Personalized Philanthropy: Crash the Fundraising Matrix
Using a metaphor of an imprisoning Matrix—the typical development office with its goals and deadlines—Steve Meyers has finally broken through the linguistic and strategic logjam to make sense of connecting donor and charities in a way that will, and already does at some organizations, change the way money is raised.
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Personalized philanthropy is a radical new approach to what we traditionally called planned giving. After decades of "it's all-about-our-organization fundraising," charities thought it wise to take into account what donors might need from the gift transaction. For a long time, this meant little more than applying planned giving techniques, many of which provide payments or an income to the donor in exchange for giving up an asset. More recently, and a bit more expansively, the question has grown to include what donors need, not only from a financial perspective but from a mission perspective—the donor's mission, not just the charity's.
But while that's the better idea, until now it's been pretty much only an idea. The words donor-focused philanthropy sound nice, but there hasn't been much to concretely define them or put them to some strategic use.
Steven Meyers has finally broken through the linguistic and strategic logjam to make sense of connecting donor and charities in a way that will, and already does at some organizations, change the way money is raised. It's not just a new twist to take into account a roller-coaster economy and it's not just a new gimmick to address what has come to be known as the great generational wealth transfer. Using a metaphor of an imprisoning Matrix—the typical development office with its goals and deadlines—Steve artfully and persuasively works through and explains three concepts: virtual endowments, philanthropic equity gifts, and step-up gifts. Each captures what's wrong with the current fundraising model and provides a basis for improving it.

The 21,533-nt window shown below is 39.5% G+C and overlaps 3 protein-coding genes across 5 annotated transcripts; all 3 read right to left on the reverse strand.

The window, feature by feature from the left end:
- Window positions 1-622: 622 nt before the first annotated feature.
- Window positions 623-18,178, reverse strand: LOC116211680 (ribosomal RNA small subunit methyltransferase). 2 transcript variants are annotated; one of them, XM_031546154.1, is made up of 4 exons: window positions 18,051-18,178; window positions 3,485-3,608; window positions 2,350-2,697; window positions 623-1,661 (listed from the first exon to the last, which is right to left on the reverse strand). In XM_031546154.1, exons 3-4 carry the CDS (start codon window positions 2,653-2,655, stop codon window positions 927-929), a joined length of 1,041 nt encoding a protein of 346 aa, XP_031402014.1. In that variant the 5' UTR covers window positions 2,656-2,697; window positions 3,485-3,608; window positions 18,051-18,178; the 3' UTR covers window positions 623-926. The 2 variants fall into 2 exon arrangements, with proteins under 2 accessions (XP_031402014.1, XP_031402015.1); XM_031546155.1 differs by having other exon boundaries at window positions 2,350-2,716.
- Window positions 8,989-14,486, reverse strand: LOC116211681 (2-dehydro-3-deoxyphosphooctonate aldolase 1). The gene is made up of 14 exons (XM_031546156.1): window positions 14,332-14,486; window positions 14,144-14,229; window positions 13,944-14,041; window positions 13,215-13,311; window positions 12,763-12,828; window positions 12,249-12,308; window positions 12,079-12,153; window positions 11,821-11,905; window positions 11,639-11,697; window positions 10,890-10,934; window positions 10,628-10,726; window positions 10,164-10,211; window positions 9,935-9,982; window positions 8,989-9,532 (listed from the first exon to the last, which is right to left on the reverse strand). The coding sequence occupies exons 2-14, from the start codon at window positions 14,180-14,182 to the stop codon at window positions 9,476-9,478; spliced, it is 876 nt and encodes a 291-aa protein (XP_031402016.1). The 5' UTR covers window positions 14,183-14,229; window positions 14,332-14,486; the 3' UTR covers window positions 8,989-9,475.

This is not to say that fundraisers today are doing a poor job. Quite the contrary: those who work at charities are doing yeoman's work to make their organizations better as they pursue their missions. But it is also true that development offices can be bureaucratic and, because of inherent limitations, much more could be done. In fact, as donor-focused philanthropy has been a personal cause of mine for many years, I have seen how many organizations limit their ability to raise funds simply because they are not fully engaged with the donor's needs or desires. But to be engaged, fundraisers need to ask a whole different set of questions. Steve guides us through those questions and helps us make meaning of the responses we are likely to get from donors. Doing that, of course, will enhance donors' appreciation for the work charities do and, yes, increase their support.
This, Steve calls personalized philanthropy. As he says, "I want to know why all philanthropy is not already personalized philanthropy." You should ask yourself this question as well.
In Personalized Philanthropy: Crash the Fundraising Matrix, Steven covers:
The Two Cultures of Fundraising: Preparing to Crash Your Fundraising Matrix
Matrix-Killing Apps of Personalized Philanthropy
Radically Rethinking Endowment: Powerful Examples in Practice
Moving Beyond Conventional Solicitation – New Best Practices for Personalized Philanthropy
Counting, Numbers, Value and the Big Picture
Being the Change and Making your Own Shift